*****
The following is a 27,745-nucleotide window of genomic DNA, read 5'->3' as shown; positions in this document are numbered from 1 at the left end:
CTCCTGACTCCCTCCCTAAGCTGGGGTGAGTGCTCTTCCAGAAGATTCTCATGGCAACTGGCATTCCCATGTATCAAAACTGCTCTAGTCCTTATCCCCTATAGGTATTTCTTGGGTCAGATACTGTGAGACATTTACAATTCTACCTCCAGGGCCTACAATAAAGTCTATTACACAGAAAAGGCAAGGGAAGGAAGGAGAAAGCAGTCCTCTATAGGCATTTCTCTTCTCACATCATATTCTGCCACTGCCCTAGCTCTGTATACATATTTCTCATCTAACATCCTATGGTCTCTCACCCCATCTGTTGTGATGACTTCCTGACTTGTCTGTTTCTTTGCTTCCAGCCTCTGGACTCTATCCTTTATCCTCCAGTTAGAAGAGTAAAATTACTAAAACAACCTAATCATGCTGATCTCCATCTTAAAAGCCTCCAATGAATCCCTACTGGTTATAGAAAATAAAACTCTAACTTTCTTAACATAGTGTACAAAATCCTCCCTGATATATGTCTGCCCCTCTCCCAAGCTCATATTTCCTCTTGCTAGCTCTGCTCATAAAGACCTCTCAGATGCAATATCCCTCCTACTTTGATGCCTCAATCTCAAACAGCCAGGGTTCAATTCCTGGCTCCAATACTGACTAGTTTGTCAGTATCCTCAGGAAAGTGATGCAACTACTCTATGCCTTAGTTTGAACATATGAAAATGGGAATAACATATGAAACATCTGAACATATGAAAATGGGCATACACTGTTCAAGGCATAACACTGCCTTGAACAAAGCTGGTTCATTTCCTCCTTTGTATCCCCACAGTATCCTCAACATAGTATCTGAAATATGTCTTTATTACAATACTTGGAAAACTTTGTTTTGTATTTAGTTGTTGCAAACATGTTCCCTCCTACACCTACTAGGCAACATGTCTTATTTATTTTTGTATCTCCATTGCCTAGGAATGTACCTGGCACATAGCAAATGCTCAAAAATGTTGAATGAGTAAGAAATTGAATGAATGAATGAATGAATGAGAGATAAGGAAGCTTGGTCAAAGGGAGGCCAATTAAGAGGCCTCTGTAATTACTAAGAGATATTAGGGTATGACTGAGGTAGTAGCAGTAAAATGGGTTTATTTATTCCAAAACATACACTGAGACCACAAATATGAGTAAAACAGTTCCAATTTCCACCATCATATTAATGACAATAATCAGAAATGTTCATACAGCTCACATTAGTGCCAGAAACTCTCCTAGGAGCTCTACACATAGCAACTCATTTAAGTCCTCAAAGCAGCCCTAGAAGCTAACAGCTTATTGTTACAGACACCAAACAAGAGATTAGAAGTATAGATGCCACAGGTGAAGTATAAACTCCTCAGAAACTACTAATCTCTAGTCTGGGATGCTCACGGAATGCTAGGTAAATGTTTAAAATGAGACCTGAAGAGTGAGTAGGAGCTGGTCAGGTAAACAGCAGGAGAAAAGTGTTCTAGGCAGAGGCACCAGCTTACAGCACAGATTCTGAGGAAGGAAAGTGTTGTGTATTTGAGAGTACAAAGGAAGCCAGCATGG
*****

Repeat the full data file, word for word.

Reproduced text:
The following is a 27,745-nucleotide window of genomic DNA, read 5'->3' as shown; positions in this document are numbered from 1 at the left end:
CTCCTGACTCCCTCCCTAAGCTGGGGTGAGTGCTCTTCCAGAAGATTCTCATGGCAACTGGCATTCCCATGTATCAAAACTGCTCTAGTCCTTATCCCCTATAGGTATTTCTTGGGTCAGATACTGTGAGACATTTACAATTCTACCTCCAGGGCCTACAATAAAGTCTATTACACAGAAAAGGCAAGGGAAGGAAGGAGAAAGCAGTCCTCTATAGGCATTTCTCTTCTCACATCATATTCTGCCACTGCCCTAGCTCTGTATACATATTTCTCATCTAACATCCTATGGTCTCTCACCCCATCTGTTGTGATGACTTCCTGACTTGTCTGTTTCTTTGCTTCCAGCCTCTGGACTCTATCCTTTATCCTCCAGTTAGAAGAGTAAAATTACTAAAACAACCTAATCATGCTGATCTCCATCTTAAAAGCCTCCAATGAATCCCTACTGGTTATAGAAAATAAAACTCTAACTTTCTTAACATAGTGTACAAAATCCTCCCTGATATATGTCTGCCCCTCTCCCAAGCTCATATTTCCTCTTGCTAGCTCTGCTCATAAAGACCTCTCAGATGCAATATCCCTCCTACTTTGATGCCTCAATCTCAAACAGCCAGGGTTCAATTCCTGGCTCCAATACTGACTAGTTTGTCAGTATCCTCAGGAAAGTGATGCAACTACTCTATGCCTTAGTTTGAACATATGAAAATGGGAATAACATATGAAACATCTGAACATATGAAAATGGGCATACACTGTTCAAGGCATAACACTGCCTTGAACAAAGCTGGTTCATTTCCTCCTTTGTATCCCCACAGTATCCTCAACATAGTATCTGAAATATGTCTTTATTACAATACTTGGAAAACTTTGTTTTGTATTTAGTTGTTGCAAACATGTTCCCTCCTACACCTACTAGGCAACATGTCTTATTTATTTTTGTATCTCCATTGCCTAGGAATGTACCTGGCACATAGCAAATGCTCAAAAATGTTGAATGAGTAAGAAATTGAATGAATGAATGAATGAATGAGAGATAAGGAAGCTTGGTCAAAGGGAGGCCAATTAAGAGGCCTCTGTAATTACTAAGAGATATTAGGGTATGACTGAGGTAGTAGCAGTAAAATGGGTTTATTTATTCCAAAACATACACTGAGACCACAAATATGAGTAAAACAGTTCCAATTTCCACCATCATATTAATGACAATAATCAGAAATGTTCATACAGCTCACATTAGTGCCAGAAACTCTCCTAGGAGCTCTACACATAGCAACTCATTTAAGTCCTCAAAGCAGCCCTAGAAGCTAACAGCTTATTGTTACAGACACCAAACAAGAGATTAGAAGTATAGATGCCACAGGTGAAGTATAAACTCCTCAGAAACTACTAATCTCTAGTCTGGGATGCTCACGGAATGCTAGGTAAATGTTTAAAATGAGACCTGAAGAGTGAGTAGGAGCTGGTCAGGTAAACAGCAGGAGAAAAGTGTTCTAGGCAGAGGCACCAGCTTACAGCACAGATTCTGAGGAAGGAAAGTGTTGTGTATTTGAGAGTACAAAGGAAGCCAGCATGG